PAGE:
The ban on BP (NYSE:BP) is only the tip of the iceberg. In the wake of oil spills, deaths, murky war contracts, sharing of government secrets and other lapses in ethics, Obama’s 2012 house-cleaning project will continue into the New Year.
Cleaning up the messes of the past decade of contractual chaos in the US is a formidable task, and so far the Obama administration has slapped bans on more than 3,800 contractors in 2012—though the punishments aren’t exactly tough.
The most highlighted case is that of BP Plc (BP/), suspended last month from new federal contracts for an undefined period. Eleven people were killed in the 2010 Deepwater Horizon oil spill—the worst in US history and the company was accused by the Environmental Protection Agency (EPA) of demonstrating a “lack of business integrity”. BP will survive the punishment—which isn’t as stringent as it could be as it has no effect on existing contracts. But we may see a carve up of the company in the New Year, in the aftermath of a settlement it reached with the US Justice Department to pay $4.5 billion in return for an end to criminal charges and to cover securities claims as a result of the spill.
Why is this case getting the bulk of the media attention? Because the government doesn’t typically want to punish the big boys—especially big oil--so it’s a significant precedent that certainly has some other big players worried about what 2013 will bring.
A Texas unit of Booz Allen Hamilton Holding Corp (BAH)—a slightly smaller fish--was also suspended for nine weeks in February when it hired a former government employee who agreed to share sensitive secrets about a pending technology project. It wasn’t much of a punishment.
Oil spills aside, we’re also likely to see some serious house-cleaning related to war contracts handed out like candy.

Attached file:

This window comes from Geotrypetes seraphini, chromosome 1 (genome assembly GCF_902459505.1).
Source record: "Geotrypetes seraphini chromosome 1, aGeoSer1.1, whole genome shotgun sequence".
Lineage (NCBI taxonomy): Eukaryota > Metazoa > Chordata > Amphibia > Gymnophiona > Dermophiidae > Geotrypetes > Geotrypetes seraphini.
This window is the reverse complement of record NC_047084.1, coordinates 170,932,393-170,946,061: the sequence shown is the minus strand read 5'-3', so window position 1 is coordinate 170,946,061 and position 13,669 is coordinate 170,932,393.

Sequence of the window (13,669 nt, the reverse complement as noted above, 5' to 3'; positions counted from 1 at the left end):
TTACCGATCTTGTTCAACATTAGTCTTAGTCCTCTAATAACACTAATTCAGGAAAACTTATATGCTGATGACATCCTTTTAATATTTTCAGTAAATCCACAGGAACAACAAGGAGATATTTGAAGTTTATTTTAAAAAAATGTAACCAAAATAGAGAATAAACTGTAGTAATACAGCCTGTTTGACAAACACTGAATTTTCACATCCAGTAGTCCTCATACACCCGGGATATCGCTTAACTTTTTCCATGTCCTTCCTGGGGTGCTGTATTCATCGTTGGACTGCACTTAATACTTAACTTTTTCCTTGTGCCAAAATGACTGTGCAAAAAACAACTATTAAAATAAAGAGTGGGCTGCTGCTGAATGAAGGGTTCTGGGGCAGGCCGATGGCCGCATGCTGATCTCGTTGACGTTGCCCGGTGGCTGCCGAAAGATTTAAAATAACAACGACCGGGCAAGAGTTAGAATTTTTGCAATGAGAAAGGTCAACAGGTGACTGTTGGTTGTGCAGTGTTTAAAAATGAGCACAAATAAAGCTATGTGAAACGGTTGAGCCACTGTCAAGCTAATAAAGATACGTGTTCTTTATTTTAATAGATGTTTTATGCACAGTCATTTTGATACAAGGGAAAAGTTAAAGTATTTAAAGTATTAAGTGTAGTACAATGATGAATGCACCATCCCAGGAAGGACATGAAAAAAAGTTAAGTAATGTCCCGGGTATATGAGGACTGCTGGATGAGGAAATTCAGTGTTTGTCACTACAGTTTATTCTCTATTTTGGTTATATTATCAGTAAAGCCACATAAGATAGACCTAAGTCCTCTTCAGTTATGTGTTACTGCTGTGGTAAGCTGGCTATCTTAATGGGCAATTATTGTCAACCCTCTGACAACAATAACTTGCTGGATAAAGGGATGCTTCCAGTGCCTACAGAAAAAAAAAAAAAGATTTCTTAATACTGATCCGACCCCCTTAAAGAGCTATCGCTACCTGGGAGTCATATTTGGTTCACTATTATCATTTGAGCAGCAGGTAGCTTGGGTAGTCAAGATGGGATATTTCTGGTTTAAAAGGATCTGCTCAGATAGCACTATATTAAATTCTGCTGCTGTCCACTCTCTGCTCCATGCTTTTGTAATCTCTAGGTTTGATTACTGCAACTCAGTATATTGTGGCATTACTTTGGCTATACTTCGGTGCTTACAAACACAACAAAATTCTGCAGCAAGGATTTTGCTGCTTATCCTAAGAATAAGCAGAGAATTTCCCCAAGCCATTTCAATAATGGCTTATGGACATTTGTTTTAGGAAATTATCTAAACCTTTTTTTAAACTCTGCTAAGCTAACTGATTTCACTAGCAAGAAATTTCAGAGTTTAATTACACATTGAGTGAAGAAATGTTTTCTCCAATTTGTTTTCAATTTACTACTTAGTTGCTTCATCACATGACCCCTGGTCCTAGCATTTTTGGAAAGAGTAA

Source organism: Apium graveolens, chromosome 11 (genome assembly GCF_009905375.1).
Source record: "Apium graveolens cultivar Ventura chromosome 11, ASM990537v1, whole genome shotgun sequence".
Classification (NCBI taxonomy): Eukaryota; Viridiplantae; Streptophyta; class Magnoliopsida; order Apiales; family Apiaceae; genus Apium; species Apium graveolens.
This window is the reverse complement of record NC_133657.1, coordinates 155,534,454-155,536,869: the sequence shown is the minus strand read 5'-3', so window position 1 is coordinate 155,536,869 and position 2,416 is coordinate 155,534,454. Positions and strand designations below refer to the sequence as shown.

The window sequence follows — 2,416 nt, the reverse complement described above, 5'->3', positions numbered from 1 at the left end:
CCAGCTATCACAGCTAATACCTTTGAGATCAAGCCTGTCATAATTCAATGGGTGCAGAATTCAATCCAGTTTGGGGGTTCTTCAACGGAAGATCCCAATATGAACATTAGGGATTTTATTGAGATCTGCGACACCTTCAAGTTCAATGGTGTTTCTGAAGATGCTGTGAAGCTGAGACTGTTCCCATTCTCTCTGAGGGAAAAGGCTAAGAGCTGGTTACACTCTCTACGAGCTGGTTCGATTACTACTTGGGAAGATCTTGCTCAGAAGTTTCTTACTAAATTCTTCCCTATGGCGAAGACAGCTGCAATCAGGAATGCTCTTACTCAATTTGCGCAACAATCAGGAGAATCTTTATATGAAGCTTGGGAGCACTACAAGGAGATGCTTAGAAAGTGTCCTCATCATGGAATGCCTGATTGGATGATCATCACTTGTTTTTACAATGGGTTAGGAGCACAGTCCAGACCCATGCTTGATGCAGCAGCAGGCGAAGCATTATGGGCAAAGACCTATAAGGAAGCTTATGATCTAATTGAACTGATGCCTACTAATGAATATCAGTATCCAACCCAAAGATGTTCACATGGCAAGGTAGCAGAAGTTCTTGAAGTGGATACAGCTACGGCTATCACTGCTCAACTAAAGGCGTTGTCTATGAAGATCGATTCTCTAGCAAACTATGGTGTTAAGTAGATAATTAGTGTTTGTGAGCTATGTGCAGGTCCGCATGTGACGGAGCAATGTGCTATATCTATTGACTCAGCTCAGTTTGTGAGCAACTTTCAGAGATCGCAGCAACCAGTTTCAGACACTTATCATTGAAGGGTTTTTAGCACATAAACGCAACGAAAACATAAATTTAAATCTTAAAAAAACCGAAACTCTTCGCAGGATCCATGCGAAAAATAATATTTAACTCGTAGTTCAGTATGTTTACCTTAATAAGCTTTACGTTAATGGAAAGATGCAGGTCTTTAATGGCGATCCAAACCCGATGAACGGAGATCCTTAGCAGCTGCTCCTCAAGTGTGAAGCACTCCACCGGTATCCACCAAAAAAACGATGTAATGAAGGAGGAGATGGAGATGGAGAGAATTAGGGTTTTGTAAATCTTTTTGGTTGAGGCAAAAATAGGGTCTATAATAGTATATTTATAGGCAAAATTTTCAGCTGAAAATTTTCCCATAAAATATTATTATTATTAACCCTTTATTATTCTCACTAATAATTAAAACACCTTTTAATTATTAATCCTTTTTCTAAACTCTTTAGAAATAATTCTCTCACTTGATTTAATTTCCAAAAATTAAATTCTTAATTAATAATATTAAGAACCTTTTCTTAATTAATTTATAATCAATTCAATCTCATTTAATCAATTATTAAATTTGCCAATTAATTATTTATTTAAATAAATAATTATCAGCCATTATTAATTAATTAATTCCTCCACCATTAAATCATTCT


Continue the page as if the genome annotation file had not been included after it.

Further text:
And in this atmosphere, companies are turning on each other and the ranks of whistleblowers are inflating. The Whistleblower ranks are set to grow further in 2013 thanks to December legislation that grants new legal protection to whistleblowers who work for federal contractors or grant recipients. These provisions are part of the $633 billion defense bill passed by Senate, and the point is to protect people from being fired or harassed with the government’s complicity for exposing fraud, waste, abuse or ethical lapses. The legislation essentially sets up a channel for whistleblowers to protect themselves through federal internal watchdogs (inspectors general) or the courts.
At the same time, companies are abusing the whistleblower role, using it as a tool to knock down the competition. As such, weeding out the true whistleblowers from those with disingenuous agendas will be challenging, and 2013 is set to be a very aggressive year in this respect.
Though perhaps still a bit lacking, the contracting house certainly needs to be cleaned—and vendors need to be more thoroughly vetted. After all, we’re talking about an annual federal contract market of around $500 billion in taxpayers’ money.
So far, though, house-cleaning has been disappointing, despite the big numbers. Of the 3,800 companies targeted for disciplinary action, try to find a big dog outside of BP or Booz Hamilton, whose 9-week suspension falls short of real punishment. The game is to go after the small fish to inflate the numbers. When those numbers start to include the big boys—and big oil beyond the obvious BP—then we can talk about cleaning house.
By. Charles Kennedy of Oilprice.com